Urdhva Loka, the upper world[edit]

Shape of Universe as per Jain cosmology in form of a cosmic man. Picture taken from 15-17th CE Jain art

Upper World (Udharva loka) is divided into different abodes and are the realms of the heavenly beings (demi-gods) who are non-liberated souls.

Upper World is divided into sixteen Devalokas, nine Graiveyaka, nine Anudish and five Anuttar abodes. Sixteen Devaloka abodes are Saudharma, Aishana, Sanatkumara, Mahendra, Brahma, Brahmottara, Lantava, Kapishta, Shukra, Mahashukra, Shatara, Sahasrara, Anata, Pranata, Arana and Achyuta. Nine Graiveyak abodes are Sudarshan, Amogh, Suprabuddha, Yashodhar, Subhadra, Suvishal, Sumanas, Saumanas and Pritikar. Nine Anudish are Aditya, Archi, Archimalini, Vair, Vairochan, Saum, Saumrup, Ark and Sphatik. Five Anuttar are Vijaya, Vaijayanta, Jayanta, Aparajita and Sarvarthasiddhi.

The sixteen heavens in Devalokas are also called Kalpas and the rest are called Kalpatit. Those living in Kalpatit are called Ahamindra and are equal in grandeur. There is increase with regard to the lifetime, influence of power, happiness, lumination of body, purity in thought-colouration, capacity of the senses and range of clairvoyance in the Heavenly beings residing in the higher abodes. But there is decrease with regard to motion, stature, attachment and pride. The higher groups, dwelling in 9 Greveyak and 5 Anutar Viman. They are independent and dwelling in their own vehicles. The anuttara souls attain liberation within one or two lifetimes. The lower groups, organized like earthly kingdoms - rulers (Indra), counselors, guards, queens, followers, armies etc.

Above the Anutar vimans, at the apex of the universe, is the Siddhasila, the realms of the liberated souls also known as the Siddhas, the perfected omniscient and blissful beings, who are venerated by the Jains.[10]

Madhya Loka, the middle world[edit]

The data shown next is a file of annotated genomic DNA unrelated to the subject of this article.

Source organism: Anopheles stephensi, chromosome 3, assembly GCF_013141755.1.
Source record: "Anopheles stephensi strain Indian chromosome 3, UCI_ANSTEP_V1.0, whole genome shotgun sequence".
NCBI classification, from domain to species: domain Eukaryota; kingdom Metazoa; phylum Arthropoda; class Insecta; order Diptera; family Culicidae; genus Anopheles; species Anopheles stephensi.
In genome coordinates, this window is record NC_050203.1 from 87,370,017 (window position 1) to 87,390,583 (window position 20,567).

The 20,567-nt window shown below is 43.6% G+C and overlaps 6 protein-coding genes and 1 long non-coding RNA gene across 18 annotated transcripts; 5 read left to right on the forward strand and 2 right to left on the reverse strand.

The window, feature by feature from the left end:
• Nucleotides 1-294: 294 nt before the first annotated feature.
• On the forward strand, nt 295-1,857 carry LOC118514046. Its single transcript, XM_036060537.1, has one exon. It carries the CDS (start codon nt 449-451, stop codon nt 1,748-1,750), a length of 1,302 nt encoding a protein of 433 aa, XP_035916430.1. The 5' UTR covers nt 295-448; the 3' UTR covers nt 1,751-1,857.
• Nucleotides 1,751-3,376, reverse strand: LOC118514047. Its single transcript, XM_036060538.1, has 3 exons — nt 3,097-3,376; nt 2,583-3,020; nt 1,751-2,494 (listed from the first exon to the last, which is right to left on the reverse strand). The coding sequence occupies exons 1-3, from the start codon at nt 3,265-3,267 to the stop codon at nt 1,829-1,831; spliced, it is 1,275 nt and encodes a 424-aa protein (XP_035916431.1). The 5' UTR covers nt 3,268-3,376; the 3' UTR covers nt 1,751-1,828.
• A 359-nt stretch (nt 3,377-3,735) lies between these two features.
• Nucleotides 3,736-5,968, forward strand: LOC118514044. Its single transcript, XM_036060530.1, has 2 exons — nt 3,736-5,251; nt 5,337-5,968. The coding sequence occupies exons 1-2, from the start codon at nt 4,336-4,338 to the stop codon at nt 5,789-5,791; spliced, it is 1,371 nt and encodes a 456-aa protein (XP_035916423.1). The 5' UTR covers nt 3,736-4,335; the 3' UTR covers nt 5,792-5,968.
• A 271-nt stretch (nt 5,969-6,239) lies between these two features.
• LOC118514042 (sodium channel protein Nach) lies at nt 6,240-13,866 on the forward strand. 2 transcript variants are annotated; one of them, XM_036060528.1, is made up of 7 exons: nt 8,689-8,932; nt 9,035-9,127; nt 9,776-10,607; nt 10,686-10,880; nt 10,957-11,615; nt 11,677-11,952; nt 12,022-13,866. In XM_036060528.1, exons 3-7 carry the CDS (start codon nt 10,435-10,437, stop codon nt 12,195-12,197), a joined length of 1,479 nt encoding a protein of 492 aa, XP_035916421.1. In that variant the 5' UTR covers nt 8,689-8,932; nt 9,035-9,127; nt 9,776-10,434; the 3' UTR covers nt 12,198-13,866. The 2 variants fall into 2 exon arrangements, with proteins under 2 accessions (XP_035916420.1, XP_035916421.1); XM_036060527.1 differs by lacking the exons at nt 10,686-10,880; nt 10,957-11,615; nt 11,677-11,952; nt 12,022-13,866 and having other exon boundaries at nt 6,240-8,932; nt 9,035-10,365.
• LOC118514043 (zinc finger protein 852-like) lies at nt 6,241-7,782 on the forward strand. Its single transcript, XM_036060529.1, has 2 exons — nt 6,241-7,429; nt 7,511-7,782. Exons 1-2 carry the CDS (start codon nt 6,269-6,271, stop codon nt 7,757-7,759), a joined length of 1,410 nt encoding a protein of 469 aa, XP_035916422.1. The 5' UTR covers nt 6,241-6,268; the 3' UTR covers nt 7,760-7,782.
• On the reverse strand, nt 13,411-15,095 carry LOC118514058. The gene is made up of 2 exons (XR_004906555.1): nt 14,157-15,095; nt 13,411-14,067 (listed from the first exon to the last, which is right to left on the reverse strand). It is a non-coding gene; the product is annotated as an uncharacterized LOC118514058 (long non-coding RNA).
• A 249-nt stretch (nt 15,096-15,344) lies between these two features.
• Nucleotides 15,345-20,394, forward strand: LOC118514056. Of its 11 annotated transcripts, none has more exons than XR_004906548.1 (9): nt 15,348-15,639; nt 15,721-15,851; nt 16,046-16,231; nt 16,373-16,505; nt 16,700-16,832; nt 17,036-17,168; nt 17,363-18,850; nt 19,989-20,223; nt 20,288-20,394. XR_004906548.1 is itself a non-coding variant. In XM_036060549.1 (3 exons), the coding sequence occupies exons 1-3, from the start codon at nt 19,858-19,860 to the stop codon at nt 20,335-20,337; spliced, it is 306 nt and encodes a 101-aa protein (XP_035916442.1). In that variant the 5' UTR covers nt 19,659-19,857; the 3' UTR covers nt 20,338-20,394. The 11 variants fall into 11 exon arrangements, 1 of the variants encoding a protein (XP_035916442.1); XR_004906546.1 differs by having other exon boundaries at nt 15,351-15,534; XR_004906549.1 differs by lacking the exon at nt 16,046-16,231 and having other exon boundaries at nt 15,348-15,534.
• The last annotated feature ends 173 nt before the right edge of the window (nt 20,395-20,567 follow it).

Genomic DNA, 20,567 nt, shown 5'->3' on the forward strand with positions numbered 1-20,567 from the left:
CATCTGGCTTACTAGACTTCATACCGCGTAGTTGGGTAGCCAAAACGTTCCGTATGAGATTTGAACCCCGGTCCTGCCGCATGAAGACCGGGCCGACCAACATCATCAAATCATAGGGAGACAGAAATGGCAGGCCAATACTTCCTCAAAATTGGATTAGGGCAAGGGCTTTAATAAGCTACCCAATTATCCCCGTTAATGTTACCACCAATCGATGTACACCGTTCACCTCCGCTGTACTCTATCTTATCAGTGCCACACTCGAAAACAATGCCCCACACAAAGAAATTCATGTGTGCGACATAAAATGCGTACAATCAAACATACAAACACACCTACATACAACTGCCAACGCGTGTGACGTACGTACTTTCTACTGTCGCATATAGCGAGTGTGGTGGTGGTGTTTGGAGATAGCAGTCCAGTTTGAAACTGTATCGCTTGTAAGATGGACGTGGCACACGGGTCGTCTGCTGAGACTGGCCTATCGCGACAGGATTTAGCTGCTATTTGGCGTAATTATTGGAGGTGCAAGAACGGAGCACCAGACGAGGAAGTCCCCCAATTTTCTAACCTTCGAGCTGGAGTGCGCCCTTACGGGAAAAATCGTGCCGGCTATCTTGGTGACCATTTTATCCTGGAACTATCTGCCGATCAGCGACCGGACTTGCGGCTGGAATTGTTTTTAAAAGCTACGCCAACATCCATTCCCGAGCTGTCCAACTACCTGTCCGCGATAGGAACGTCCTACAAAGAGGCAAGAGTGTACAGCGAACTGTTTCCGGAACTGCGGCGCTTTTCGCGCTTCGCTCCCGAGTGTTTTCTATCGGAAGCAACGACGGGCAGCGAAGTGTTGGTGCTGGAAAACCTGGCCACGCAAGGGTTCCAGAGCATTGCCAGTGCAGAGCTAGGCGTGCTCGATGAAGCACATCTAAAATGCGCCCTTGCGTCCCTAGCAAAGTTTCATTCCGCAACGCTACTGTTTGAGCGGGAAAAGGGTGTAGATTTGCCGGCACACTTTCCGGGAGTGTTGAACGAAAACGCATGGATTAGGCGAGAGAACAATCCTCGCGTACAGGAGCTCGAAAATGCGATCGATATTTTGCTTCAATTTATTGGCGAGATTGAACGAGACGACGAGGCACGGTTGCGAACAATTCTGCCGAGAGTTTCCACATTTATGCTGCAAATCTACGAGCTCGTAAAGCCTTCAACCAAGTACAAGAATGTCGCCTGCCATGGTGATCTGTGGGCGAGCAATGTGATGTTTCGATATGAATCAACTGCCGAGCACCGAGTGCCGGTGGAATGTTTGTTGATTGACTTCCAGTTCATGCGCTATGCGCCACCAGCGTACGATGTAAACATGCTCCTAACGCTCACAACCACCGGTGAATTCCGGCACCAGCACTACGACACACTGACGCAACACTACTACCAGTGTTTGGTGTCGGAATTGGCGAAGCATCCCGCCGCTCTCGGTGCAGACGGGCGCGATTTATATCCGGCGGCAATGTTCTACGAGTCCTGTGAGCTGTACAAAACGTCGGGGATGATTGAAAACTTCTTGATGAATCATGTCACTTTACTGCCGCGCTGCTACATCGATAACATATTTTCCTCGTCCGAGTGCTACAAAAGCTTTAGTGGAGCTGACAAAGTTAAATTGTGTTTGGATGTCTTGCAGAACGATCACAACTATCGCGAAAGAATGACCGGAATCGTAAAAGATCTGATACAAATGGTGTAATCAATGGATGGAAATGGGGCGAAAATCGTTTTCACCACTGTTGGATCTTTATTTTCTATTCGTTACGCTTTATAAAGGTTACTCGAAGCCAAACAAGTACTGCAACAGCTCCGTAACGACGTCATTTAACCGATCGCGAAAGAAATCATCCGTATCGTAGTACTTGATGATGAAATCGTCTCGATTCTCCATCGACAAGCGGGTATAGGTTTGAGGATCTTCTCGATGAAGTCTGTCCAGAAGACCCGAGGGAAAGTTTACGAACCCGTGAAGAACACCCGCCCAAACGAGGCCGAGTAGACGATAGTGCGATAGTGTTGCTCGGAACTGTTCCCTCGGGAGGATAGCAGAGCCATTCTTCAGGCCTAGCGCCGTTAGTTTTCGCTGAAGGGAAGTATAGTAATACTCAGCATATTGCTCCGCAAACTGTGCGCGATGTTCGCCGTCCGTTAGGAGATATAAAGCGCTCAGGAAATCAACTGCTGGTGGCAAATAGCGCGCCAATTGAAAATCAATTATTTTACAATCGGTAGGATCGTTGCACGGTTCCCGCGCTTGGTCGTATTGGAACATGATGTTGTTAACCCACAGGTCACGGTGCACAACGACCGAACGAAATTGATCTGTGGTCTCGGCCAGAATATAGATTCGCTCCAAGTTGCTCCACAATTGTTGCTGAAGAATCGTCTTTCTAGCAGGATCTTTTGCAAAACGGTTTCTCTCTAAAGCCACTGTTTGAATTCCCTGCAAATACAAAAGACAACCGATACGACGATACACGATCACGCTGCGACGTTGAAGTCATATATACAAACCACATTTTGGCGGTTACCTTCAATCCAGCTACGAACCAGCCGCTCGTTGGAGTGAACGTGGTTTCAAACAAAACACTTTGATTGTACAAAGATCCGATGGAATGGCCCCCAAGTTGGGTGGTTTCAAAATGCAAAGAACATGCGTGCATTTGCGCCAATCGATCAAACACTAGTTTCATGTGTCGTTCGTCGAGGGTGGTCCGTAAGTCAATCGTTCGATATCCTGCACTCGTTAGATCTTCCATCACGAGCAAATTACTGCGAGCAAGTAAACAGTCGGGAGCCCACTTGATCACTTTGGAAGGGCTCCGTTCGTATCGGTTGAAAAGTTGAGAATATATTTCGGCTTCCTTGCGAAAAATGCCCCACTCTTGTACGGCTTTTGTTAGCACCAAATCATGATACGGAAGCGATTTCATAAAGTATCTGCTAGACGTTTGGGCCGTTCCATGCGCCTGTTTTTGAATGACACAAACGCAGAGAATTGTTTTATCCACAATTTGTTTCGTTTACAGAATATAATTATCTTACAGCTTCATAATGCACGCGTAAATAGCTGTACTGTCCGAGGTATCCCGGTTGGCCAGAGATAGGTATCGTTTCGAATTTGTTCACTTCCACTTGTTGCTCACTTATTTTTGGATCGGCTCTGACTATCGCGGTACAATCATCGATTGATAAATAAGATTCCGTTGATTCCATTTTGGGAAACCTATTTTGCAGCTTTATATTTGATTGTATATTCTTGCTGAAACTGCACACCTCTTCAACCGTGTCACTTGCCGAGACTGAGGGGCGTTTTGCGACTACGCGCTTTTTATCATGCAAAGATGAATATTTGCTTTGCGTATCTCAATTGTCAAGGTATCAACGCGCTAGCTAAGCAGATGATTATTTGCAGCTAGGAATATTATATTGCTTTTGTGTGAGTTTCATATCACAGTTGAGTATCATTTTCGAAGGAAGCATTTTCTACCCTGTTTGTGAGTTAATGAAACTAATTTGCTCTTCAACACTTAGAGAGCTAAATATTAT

Image depicting map of Jambudvipa as per Jain Cosmology
Early 19th century painting depicting map of 2 & 1/2 continents

Madhya Loka, at the centre of the universe consists of 900 yojans above and 900 yojans below earth surface. It is inhabited by:[10]

  1. Jyotishka devas (luminous gods) - 790 to 900 yojans above earth
  2. Human, Tiryanch (Animals, birds, plants) on the surface
  3. Vyantar devas (Intermediary gods)- 100 yojan below the ground level

Madhyaloka consists of many continent-islands surrounded by oceans, first eight whose names are :-

Continent/ Island Ocean
Jambūdvīpa Lavanoda (Salt - ocean)
Ghatki Khand Kaloda (Black sea)
Puskarvardvīpa Puskaroda (Lotus Ocean)
Varunvardvīpa Varunoda (Varun Ocean)
Kshirvardvīpa Kshiroda (Ocean of milk)
Ghrutvardvīpa Ghrutoda (Butter milk ocean)
Ikshuvardvīpa Iksuvaroda (Sugar Ocean)
Nandishwardvīpa Nandishwaroda

Mount Meru is at the centre of the world surrounded by Jambūdvīpa, in form of a circle forming a diameter of 100,000 yojans.[10] There are two sets of sun, moon and stars revolving around Mount Meru; while one set works, the other set rests behind the Mount Meru.[11][12][13]

Work of Art showing maps and diagrams as per Jain Cosmography from 17th century CE Manuscript of 12th century Jain text Sankhitta Sangheyan

Jambūdvīpa continent has 6 mighty mountains, dividing the continent into 7 zones (Ksetra). The names of these zones are:

  1. Bharat Kshetra
  2. Mahavideh Kshetra
  3. Airavat Kshetra
  4. Ramyak
  5. Hairanyvat Kshetra
  6. Haimava Kshetra
  7. Hari Kshetra

The three zones i.e. Bharat Kshetra, Mahavideh Kshetra and Airavat Kshetra are also known as Karma bhoomi because practice of austerities and liberation is possible and the Tirthankaras preach the Jain doctrine. The other four zones, Ramyak, Hairanyvat Kshetra, Haimava Kshetra and Hari Kshetra are known as akarmabhoomi or bhogbhumi as humans live a sinless life of pleasure and no religion or liberation is possible.

Adho Loka, the lower world[edit]

Main article: Naraka (Jainism)
17th century cloth painting depicting seven levels of Jain hell and various tortures suffered in them. Left panel depicts the demi-god and his animal vehicle presiding over the each hell.

The lower world consists of seven hells which is inhabited by Bhavanpati demigods and the hellish beings. Hellish beings reside in the following hells -